A team of investigators present a new solution to an old problem.
Acute kidney inflammation caused by a bacterial infection, pyelonephritis, can be deadly. Often a result of a urinary tract infection that is ascending from the bladder into the kidneys, this infection can cause symptoms like fever, nausea, vomiting, painful urinary, frequency, and urgency. For most, pyelonephritis causes fever and flank pain.
It is estimated that in the US, acute pyelonephritis occurs at a rate of 15-17 cases per 10,000 females, and 3-4 cases per 10,000 males. The prevalence of this can drastically change depending on several factors, like fluctuating hormones, and women who are sexually active tend to be disproportionately impacts.
For pregnant women with changing hormones, 20-30% will develop acute pyelonephritis. E. coli tends to be the most common bacterial culprit as it often colonizes in the urinary tract and kidneys. In severe cases, it can lead to complete pyelonephritis that can cause septic shock.
Since acute pyelonephritis makes up a pretty considerable medical ailment in the United States and can pose a risk, especially for women, there has been considerable efforts to try and combat it with more effective treatments.
A new study sought to evaluate aminoglycosides instead of antimicrobials as an empirical treatment of those patients hospitalized with acute pyelonephritis.
Published in the Journal of Antimicrobial Chemotherapy, the researchers utilized medical records from January 2017 to April 2019 to study the effects of a new, institutional program that aimed at using aminoglycosides as the empirical treatment for pyelonephritis hospitalized patients.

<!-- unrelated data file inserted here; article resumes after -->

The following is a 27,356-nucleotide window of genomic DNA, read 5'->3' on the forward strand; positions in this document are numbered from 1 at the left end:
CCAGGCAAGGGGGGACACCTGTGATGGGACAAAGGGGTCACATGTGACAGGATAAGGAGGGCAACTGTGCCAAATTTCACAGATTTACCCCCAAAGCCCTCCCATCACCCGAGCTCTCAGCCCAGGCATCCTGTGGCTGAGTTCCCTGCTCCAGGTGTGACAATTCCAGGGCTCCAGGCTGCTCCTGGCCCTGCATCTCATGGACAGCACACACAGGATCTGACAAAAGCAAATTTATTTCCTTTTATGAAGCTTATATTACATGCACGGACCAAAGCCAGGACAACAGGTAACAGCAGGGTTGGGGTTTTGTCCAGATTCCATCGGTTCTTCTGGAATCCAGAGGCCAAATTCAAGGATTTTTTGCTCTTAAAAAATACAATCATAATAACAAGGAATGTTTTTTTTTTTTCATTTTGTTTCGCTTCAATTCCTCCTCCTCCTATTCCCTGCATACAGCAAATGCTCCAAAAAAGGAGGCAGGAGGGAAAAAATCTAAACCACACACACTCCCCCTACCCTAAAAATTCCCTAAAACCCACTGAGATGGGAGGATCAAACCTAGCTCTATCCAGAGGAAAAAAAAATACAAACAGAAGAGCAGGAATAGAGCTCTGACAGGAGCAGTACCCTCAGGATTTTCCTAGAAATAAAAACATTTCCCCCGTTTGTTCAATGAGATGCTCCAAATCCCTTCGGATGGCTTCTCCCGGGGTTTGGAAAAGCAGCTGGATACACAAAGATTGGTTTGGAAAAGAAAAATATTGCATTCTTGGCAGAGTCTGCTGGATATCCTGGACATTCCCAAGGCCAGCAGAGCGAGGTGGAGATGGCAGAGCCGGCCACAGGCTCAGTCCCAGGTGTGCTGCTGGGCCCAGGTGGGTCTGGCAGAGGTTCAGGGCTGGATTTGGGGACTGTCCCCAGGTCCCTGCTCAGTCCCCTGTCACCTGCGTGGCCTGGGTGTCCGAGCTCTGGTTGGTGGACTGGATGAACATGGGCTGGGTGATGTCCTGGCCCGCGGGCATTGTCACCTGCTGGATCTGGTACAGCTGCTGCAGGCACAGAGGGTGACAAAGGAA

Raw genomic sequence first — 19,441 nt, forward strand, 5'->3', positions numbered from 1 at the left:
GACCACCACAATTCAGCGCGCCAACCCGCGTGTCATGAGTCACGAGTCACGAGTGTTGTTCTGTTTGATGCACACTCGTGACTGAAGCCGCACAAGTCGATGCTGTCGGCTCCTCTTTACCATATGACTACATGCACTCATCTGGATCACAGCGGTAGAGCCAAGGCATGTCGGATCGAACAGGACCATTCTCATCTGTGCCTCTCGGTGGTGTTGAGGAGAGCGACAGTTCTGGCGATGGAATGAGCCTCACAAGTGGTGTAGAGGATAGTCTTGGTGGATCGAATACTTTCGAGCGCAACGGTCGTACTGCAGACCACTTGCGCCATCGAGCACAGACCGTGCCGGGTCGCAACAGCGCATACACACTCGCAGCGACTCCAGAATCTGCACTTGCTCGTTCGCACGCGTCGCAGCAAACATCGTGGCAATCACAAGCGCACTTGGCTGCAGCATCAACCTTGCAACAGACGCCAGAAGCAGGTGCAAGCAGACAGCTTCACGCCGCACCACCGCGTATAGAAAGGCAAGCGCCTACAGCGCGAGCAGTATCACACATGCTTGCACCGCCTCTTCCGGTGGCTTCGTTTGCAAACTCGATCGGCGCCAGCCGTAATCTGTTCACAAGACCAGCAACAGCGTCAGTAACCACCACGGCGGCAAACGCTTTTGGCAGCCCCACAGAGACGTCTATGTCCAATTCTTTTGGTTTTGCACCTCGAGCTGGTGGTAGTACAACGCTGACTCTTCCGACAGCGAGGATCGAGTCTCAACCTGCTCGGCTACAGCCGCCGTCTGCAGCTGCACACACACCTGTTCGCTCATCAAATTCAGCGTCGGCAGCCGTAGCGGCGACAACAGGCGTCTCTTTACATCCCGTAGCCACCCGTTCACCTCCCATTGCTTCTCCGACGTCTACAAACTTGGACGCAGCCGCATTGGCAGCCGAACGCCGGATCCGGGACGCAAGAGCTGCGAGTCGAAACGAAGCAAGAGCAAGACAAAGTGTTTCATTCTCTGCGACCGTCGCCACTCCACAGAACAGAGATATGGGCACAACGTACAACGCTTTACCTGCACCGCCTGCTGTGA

Comparing those patients with an aminoglycoside-based regimen to those with a non-aminoglycoside antibiotic, they evaluated 2026 patients, 715 of whom were treated with aminoglycosides and 1311 were treated with non-aminoglycoside antibiotics (ceftriaxone, n= 774; piperacillin/tazobactam, n= 179; carbapenems, n= 161; and fluoroquinolones, n= 133). Another 29% of all patients (589) also had a bloodstream infection.
“Treatment with aminoglycosides was associated with a higher likelihood of in vitro activity against clinical isolates (OR, 2.0; P < .001). Death at 30 days occurred in 55 (7.6%) versus 145 (11%) patients treated with aminoglycosides and non-aminoglycoside drugs, respectively (adjusted HR, 0.78; P =  .013)," investigators wrote. "Aminoglycosides were either superior or similar to comparator drugs in all patient subgroups, stratified according to age, glomerular filtration rate, bacteraemia, haemodynamic shock and infection with third-generation cephalosporin-resistant Enterobacteriaceae.”
Furthermore, this analysis found that there was little difference between the incidence of acute kidney injury between either group. While this study emphasizes that these higher rates of in vitro activity and lower overall mortality with aminoglycosides as a treatment protocol for pyelonephritis, investigators noted that there is still more research that is needed.
Another beneficial finding was that these positive outcomes were also met with less excess nephrotoxicity. As acute pyelonephritis is a common cause for hospitalizations, reducing this burden could make a dent in the $2 billion dollars spent annually in the United States.
Efforts to reduce over morbidity, mortality, and be better stewards of antimicrobials, should consider this new study and the pursuit of alternative, more specific treatments for bacterial infections like acute pyelonephritis.